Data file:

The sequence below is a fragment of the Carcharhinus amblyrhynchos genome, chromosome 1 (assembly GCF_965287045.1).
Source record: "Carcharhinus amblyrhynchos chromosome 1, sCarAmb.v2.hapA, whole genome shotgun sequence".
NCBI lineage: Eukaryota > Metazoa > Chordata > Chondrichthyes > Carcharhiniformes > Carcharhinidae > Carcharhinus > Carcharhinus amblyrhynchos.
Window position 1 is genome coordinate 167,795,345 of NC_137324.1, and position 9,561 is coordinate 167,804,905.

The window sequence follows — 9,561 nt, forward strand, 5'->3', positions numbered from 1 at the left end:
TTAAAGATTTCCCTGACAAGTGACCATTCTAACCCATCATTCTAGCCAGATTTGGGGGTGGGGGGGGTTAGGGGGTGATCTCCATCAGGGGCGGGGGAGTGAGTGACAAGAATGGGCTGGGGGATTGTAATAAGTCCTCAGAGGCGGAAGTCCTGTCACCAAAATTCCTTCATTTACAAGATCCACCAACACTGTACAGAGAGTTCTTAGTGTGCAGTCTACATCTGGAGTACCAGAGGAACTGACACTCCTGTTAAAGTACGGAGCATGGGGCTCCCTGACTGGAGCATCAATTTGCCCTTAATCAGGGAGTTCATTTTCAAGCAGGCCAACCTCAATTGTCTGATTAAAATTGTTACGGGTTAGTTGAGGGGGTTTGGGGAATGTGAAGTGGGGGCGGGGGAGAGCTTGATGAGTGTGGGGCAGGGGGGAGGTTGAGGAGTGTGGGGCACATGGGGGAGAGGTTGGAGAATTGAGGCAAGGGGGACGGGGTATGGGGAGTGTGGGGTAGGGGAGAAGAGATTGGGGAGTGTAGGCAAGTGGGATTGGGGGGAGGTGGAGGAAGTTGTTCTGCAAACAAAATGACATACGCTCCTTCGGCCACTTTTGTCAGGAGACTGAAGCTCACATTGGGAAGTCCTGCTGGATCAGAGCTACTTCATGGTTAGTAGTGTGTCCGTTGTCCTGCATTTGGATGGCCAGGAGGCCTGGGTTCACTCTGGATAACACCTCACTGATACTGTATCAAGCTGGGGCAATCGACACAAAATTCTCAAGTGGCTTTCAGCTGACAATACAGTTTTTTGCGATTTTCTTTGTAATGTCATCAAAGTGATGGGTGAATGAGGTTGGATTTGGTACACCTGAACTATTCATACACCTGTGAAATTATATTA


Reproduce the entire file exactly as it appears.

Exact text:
The sequence below is a fragment of the Carcharhinus amblyrhynchos genome, chromosome 1 (assembly GCF_965287045.1).
Source record: "Carcharhinus amblyrhynchos chromosome 1, sCarAmb.v2.hapA, whole genome shotgun sequence".
NCBI lineage: Eukaryota > Metazoa > Chordata > Chondrichthyes > Carcharhiniformes > Carcharhinidae > Carcharhinus > Carcharhinus amblyrhynchos.
Window position 1 is genome coordinate 167,795,345 of NC_137324.1, and position 9,561 is coordinate 167,804,905.

The window sequence follows — 9,561 nt, forward strand, 5'->3', positions numbered from 1 at the left end:
TTAAAGATTTCCCTGACAAGTGACCATTCTAACCCATCATTCTAGCCAGATTTGGGGGTGGGGGGGGTTAGGGGGTGATCTCCATCAGGGGCGGGGGAGTGAGTGACAAGAATGGGCTGGGGGATTGTAATAAGTCCTCAGAGGCGGAAGTCCTGTCACCAAAATTCCTTCATTTACAAGATCCACCAACACTGTACAGAGAGTTCTTAGTGTGCAGTCTACATCTGGAGTACCAGAGGAACTGACACTCCTGTTAAAGTACGGAGCATGGGGCTCCCTGACTGGAGCATCAATTTGCCCTTAATCAGGGAGTTCATTTTCAAGCAGGCCAACCTCAATTGTCTGATTAAAATTGTTACGGGTTAGTTGAGGGGGTTTGGGGAATGTGAAGTGGGGGCGGGGGAGAGCTTGATGAGTGTGGGGCAGGGGGGAGGTTGAGGAGTGTGGGGCACATGGGGGAGAGGTTGGAGAATTGAGGCAAGGGGGACGGGGTATGGGGAGTGTGGGGTAGGGGAGAAGAGATTGGGGAGTGTAGGCAAGTGGGATTGGGGGGAGGTGGAGGAAGTTGTTCTGCAAACAAAATGACATACGCTCCTTCGGCCACTTTTGTCAGGAGACTGAAGCTCACATTGGGAAGTCCTGCTGGATCAGAGCTACTTCATGGTTAGTAGTGTGTCCGTTGTCCTGCATTTGGATGGCCAGGAGGCCTGGGTTCACTCTGGATAACACCTCACTGATACTGTATCAAGCTGGGGCAATCGACACAAAATTCTCAAGTGGCTTTCAGCTGACAATACAGTTTTTTGCGATTTTCTTTGTAATGTCATCAAAGTGATGGGTGAATGAGGTTGGATTTGGTACACCTGAACTATTCATACACCTGTGAAATTATATTA